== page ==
Cons of a tankless RV water heater

  • Cost — Tankless RV water heaters can be more expensive than tanked water heaters. However, prices of instant RV water heaters are coming down. If you’re a full-time RVer or regularly rent out your RV, you can easily recoup the increased up-front costs because a tankless RV water heater saves you money on propane and/or electricity
  • An instant RV water heater may not fit perfectly in your RV — Because tankless RV water heaters are a different size and shape than traditional propane/electric RV water heaters, it can sometimes be difficult to retrofit tankless heaters into your RV. That said, most manufacturers of tankless RV water heaters have worked to ensure their units can be installed in most RVs
  • Temperature regulation — While you can digitally set the hot water temperature in a tankless RV water heater, you may want it set at a higher or lower temperature than the rest of the family. Unlike a tanked water heater, many tankless RV water heaters are sensitive to the amount of cold water flowing through them. In other words, you usually can’t just add cold water if a shower feels too hot because it can confuse an instant hot water system. However, models such as the Girard GSWH-2 promise to solve this problem 
  • Tankless RV water heaters are more sensitive to fluctuations in water pressure — Tanked RV water heaters simply fill up their water tank and heat the water, but tankless RV water heaters depend on water flowing through them. Because campground water pressure can vary, this can create difficulty for an instant RV water heater. However, using your RV water pump or purchasing an RV water pressure regulator can help resolve this issue by keeping a constant water pressure in your RV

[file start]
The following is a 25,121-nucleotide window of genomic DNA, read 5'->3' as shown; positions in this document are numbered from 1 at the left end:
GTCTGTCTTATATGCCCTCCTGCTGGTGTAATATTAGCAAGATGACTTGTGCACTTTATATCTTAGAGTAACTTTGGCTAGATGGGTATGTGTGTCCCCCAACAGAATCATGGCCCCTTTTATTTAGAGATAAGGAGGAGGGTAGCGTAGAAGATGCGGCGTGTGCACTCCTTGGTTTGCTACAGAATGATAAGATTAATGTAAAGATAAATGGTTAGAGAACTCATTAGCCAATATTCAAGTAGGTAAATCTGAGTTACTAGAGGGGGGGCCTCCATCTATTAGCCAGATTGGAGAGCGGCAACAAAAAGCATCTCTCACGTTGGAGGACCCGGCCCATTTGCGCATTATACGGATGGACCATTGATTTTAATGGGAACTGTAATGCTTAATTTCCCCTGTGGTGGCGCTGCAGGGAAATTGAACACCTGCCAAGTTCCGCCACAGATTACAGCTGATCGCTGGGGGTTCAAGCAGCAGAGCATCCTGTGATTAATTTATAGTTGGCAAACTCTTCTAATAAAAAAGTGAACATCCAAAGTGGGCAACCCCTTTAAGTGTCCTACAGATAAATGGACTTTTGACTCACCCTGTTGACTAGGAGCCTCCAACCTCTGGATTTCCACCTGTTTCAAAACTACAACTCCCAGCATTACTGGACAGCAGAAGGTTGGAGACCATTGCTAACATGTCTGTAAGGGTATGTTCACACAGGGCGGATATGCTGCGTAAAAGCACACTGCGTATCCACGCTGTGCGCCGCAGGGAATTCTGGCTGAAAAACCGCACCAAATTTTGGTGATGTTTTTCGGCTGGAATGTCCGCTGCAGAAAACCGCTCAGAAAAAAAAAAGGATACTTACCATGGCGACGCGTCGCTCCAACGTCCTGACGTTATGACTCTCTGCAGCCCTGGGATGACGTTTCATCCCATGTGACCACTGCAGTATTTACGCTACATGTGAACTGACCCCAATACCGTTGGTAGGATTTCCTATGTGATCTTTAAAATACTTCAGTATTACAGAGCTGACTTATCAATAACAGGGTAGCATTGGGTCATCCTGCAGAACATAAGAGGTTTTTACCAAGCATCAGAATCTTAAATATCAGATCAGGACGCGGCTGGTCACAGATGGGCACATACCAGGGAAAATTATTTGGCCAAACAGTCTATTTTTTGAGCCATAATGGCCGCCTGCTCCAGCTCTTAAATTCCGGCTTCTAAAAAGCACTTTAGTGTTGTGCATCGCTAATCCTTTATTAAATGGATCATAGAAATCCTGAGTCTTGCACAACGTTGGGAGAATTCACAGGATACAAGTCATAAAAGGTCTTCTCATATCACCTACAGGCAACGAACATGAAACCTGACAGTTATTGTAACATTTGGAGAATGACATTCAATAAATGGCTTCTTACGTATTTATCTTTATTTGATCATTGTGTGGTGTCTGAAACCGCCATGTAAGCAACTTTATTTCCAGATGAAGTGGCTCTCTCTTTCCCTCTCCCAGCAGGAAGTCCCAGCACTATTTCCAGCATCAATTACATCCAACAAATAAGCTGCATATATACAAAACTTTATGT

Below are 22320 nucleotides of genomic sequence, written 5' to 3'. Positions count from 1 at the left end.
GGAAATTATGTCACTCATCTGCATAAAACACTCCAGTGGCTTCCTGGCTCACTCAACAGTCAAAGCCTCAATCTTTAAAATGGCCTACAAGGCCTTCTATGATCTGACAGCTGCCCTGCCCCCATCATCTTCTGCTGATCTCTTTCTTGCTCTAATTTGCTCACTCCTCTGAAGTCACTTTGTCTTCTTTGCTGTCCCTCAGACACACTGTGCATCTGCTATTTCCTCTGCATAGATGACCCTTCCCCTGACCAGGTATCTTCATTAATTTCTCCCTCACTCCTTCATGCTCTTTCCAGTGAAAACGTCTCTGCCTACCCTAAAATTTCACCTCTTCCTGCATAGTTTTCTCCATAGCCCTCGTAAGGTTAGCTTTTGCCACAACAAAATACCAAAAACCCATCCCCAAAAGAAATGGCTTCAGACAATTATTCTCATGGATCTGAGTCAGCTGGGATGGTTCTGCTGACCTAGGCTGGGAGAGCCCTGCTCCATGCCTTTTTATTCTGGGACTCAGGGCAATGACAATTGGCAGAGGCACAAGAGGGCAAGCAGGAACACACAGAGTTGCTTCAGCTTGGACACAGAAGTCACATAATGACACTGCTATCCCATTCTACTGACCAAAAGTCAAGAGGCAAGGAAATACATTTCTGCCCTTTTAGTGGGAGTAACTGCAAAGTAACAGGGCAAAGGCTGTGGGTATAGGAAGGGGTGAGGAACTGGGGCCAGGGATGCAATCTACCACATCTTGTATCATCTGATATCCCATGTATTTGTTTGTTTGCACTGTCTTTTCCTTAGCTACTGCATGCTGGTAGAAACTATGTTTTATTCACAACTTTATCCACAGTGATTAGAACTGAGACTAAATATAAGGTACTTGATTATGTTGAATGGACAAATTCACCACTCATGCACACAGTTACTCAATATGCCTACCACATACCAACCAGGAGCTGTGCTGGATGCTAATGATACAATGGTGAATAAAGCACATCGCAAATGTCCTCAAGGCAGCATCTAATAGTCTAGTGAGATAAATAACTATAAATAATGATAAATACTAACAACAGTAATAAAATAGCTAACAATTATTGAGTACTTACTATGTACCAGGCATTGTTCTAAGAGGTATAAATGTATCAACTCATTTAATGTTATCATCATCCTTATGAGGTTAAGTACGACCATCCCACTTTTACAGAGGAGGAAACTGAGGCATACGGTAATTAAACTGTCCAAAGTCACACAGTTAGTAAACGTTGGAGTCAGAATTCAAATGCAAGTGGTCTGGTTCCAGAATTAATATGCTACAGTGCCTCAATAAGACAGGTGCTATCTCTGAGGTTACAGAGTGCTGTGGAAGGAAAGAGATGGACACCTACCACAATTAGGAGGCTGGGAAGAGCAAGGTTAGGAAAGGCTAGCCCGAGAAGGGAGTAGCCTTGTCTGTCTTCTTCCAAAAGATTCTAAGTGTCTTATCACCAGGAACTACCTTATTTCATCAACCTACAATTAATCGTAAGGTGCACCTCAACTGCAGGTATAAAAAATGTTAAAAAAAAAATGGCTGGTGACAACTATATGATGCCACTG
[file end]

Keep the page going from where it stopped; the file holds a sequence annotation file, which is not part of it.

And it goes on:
RV tankless water heater, RV propane water heater, RV electric water heater, tankless water heaters, RV instant hot water heater
    Photo courtesy of Her Fine Mess

Can I replace my current propane/electric RV water heater with a tankless RV water heater?

Yes! It’s possible to replace your current hot water heater. Because the tankless RV water heater will be smaller than your original water heater, you will need to find a way to fit it into the old space. Also, if you purchase a tankless RV water heater with an electric option but don’t currently have your RV water heater wired for electric, you should consider adding that wiring as part of the installation. 

Cold showers have been a sneaking possibility in RVs since the invention of the tanked RV water heater in the early 1900s. The dawn of tankless RV water heaters has opened the door to a future where cold RV showers don’t exist. So long as you understand the few drawbacks of RV instant hot water heaters, the chances are strong that you can create an endless supply of hot water with a tankless RV water heater.

If you want to learn more about how RV hot water heaters operate, you might be interested in our Never Idle Journal post on RV water heater basics.